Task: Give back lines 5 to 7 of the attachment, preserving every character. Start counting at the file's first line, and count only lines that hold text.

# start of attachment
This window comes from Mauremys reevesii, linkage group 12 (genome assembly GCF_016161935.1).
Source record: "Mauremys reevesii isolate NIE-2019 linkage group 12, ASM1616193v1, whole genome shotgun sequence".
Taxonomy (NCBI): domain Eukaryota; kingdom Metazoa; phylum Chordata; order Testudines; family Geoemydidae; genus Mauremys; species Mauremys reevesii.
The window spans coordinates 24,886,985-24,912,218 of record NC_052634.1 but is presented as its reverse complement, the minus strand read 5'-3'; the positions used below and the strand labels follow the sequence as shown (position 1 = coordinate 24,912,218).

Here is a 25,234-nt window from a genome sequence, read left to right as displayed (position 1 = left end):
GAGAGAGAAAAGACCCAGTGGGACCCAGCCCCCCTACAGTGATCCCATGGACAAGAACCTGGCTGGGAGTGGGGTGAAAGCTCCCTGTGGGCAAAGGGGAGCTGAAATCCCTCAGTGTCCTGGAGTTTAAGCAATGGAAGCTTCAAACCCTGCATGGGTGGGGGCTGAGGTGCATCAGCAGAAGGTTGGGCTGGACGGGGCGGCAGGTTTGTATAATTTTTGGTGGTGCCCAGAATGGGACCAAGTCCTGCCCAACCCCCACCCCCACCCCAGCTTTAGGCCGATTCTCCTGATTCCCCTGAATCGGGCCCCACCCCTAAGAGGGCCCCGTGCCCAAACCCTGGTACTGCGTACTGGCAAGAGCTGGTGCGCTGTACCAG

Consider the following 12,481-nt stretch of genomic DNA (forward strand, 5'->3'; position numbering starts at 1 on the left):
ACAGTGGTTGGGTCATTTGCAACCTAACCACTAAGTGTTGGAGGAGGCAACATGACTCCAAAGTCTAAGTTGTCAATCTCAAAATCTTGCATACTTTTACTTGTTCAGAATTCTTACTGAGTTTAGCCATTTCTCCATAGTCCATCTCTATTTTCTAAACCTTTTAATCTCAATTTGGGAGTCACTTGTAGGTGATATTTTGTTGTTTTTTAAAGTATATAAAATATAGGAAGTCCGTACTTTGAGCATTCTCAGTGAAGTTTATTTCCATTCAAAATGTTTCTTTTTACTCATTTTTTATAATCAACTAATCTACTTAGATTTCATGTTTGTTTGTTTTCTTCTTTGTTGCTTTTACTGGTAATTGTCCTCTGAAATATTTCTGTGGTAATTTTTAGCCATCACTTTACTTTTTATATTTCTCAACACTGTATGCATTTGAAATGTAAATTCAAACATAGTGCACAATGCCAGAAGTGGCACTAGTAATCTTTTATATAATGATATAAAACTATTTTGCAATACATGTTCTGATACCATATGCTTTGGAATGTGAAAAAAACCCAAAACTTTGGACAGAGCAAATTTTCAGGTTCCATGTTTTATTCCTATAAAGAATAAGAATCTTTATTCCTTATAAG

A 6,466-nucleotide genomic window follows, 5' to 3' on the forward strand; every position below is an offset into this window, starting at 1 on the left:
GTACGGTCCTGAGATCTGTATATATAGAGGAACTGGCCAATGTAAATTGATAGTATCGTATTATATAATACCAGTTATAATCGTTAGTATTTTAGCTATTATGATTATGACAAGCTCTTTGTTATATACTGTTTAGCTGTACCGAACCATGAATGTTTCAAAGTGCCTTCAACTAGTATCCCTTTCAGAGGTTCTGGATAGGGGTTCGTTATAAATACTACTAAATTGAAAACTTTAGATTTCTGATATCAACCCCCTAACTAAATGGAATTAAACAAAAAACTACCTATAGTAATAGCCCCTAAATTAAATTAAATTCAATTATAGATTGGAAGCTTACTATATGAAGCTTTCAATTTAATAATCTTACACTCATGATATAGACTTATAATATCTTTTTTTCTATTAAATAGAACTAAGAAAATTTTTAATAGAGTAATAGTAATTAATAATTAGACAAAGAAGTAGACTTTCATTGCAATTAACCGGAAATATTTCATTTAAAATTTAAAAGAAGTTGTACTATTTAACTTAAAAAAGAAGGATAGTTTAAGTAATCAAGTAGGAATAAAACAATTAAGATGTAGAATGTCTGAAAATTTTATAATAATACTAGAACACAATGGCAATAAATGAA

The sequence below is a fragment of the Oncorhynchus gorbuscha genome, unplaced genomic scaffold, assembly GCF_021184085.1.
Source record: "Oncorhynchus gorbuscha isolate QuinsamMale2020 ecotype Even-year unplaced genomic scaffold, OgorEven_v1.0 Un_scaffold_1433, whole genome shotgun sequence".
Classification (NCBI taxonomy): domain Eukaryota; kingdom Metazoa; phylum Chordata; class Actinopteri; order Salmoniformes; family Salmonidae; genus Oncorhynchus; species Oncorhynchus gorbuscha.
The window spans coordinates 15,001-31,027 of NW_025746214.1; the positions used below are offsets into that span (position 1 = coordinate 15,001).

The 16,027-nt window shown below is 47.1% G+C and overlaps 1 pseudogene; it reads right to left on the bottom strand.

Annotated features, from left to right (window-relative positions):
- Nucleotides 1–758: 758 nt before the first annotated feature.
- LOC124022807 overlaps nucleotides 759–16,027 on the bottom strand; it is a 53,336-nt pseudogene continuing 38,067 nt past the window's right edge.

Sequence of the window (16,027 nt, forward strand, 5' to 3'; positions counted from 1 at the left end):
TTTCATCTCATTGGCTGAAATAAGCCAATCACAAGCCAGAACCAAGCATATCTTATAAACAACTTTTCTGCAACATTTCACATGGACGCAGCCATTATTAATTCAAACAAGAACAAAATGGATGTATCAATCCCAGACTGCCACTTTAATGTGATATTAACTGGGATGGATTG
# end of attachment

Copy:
Here is a 25,234-nt window from a genome sequence, read left to right as displayed (position 1 = left end):
GAGAGAGAAAAGACCCAGTGGGACCCAGCCCCCCTACAGTGATCCCATGGACAAGAACCTGGCTGGGAGTGGGGTGAAAGCTCCCTGTGGGCAAAGGGGAGCTGAAATCCCTCAGTGTCCTGGAGTTTAAGCAATGGAAGCTTCAAACCCTGCATGGGTGGGGGCTGAGGTGCATCAGCAGAAGGTTGGGCTGGACGGGGCGGCAGGTTTGTATAATTTTTGGTGGTGCCCAGAATGGGACCAAGTCCTGCCCAACCCCCACCCCCACCCCAGCTTTAGGCCGATTCTCCTGATTCCCCTGAATCGGGCCCCACCCCTAAGAGGGCCCCGTGCCCAAACCCTGGTACTGCGTACTGGCAAGAGCTGGTGCGCTGTACCAG

Consider the following 12,481-nt stretch of genomic DNA (forward strand, 5'->3'; position numbering starts at 1 on the left):